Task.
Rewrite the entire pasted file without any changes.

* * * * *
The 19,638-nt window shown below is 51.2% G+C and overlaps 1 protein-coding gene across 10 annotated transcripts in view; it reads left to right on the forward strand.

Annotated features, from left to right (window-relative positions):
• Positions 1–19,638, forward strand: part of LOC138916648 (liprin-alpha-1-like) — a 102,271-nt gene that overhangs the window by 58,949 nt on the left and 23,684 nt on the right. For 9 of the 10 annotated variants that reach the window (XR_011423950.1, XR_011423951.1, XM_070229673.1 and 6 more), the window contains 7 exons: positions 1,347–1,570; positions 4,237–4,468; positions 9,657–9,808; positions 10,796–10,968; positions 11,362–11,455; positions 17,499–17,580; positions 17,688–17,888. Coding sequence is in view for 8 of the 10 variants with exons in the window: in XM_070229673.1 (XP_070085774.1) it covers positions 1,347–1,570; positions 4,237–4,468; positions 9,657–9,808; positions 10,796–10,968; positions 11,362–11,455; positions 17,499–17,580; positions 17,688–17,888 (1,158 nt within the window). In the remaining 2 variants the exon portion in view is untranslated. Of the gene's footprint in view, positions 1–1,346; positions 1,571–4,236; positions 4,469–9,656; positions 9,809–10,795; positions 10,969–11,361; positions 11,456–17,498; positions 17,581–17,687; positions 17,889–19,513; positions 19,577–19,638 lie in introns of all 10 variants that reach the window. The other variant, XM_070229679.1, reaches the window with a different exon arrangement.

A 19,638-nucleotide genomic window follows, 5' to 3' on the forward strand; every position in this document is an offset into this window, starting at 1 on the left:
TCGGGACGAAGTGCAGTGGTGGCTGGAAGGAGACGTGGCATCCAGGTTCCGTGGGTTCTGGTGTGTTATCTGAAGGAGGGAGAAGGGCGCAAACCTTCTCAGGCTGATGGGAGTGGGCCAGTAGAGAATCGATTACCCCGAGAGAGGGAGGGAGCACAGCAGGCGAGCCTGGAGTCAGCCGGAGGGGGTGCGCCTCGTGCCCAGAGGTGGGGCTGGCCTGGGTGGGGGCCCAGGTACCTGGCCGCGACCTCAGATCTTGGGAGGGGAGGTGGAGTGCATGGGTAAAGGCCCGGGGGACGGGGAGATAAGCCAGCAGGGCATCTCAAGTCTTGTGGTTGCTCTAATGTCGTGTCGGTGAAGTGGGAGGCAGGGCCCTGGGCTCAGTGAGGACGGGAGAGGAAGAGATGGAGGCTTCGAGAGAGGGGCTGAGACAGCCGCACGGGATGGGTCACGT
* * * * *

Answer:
The 19,638-nt window shown below is 51.2% G+C and overlaps 1 protein-coding gene across 10 annotated transcripts in view; it reads left to right on the forward strand.

Annotated features, from left to right (window-relative positions):
• Positions 1–19,638, forward strand: part of LOC138916648 (liprin-alpha-1-like) — a 102,271-nt gene that overhangs the window by 58,949 nt on the left and 23,684 nt on the right. For 9 of the 10 annotated variants that reach the window (XR_011423950.1, XR_011423951.1, XM_070229673.1 and 6 more), the window contains 7 exons: positions 1,347–1,570; positions 4,237–4,468; positions 9,657–9,808; positions 10,796–10,968; positions 11,362–11,455; positions 17,499–17,580; positions 17,688–17,888. Coding sequence is in view for 8 of the 10 variants with exons in the window: in XM_070229673.1 (XP_070085774.1) it covers positions 1,347–1,570; positions 4,237–4,468; positions 9,657–9,808; positions 10,796–10,968; positions 11,362–11,455; positions 17,499–17,580; positions 17,688–17,888 (1,158 nt within the window). In the remaining 2 variants the exon portion in view is untranslated. Of the gene's footprint in view, positions 1–1,346; positions 1,571–4,236; positions 4,469–9,656; positions 9,809–10,795; positions 10,969–11,361; positions 11,456–17,498; positions 17,581–17,687; positions 17,889–19,513; positions 19,577–19,638 lie in introns of all 10 variants that reach the window. The other variant, XM_070229679.1, reaches the window with a different exon arrangement.

A 19,638-nucleotide genomic window follows, 5' to 3' on the forward strand; every position in this document is an offset into this window, starting at 1 on the left:
TCGGGACGAAGTGCAGTGGTGGCTGGAAGGAGACGTGGCATCCAGGTTCCGTGGGTTCTGGTGTGTTATCTGAAGGAGGGAGAAGGGCGCAAACCTTCTCAGGCTGATGGGAGTGGGCCAGTAGAGAATCGATTACCCCGAGAGAGGGAGGGAGCACAGCAGGCGAGCCTGGAGTCAGCCGGAGGGGGTGCGCCTCGTGCCCAGAGGTGGGGCTGGCCTGGGTGGGGGCCCAGGTACCTGGCCGCGACCTCAGATCTTGGGAGGGGAGGTGGAGTGCATGGGTAAAGGCCCGGGGGACGGGGAGATAAGCCAGCAGGGCATCTCAAGTCTTGTGGTTGCTCTAATGTCGTGTCGGTGAAGTGGGAGGCAGGGCCCTGGGCTCAGTGAGGACGGGAGAGGAAGAGATGGAGGCTTCGAGAGAGGGGCTGAGACAGCCGCACGGGATGGGTCACGT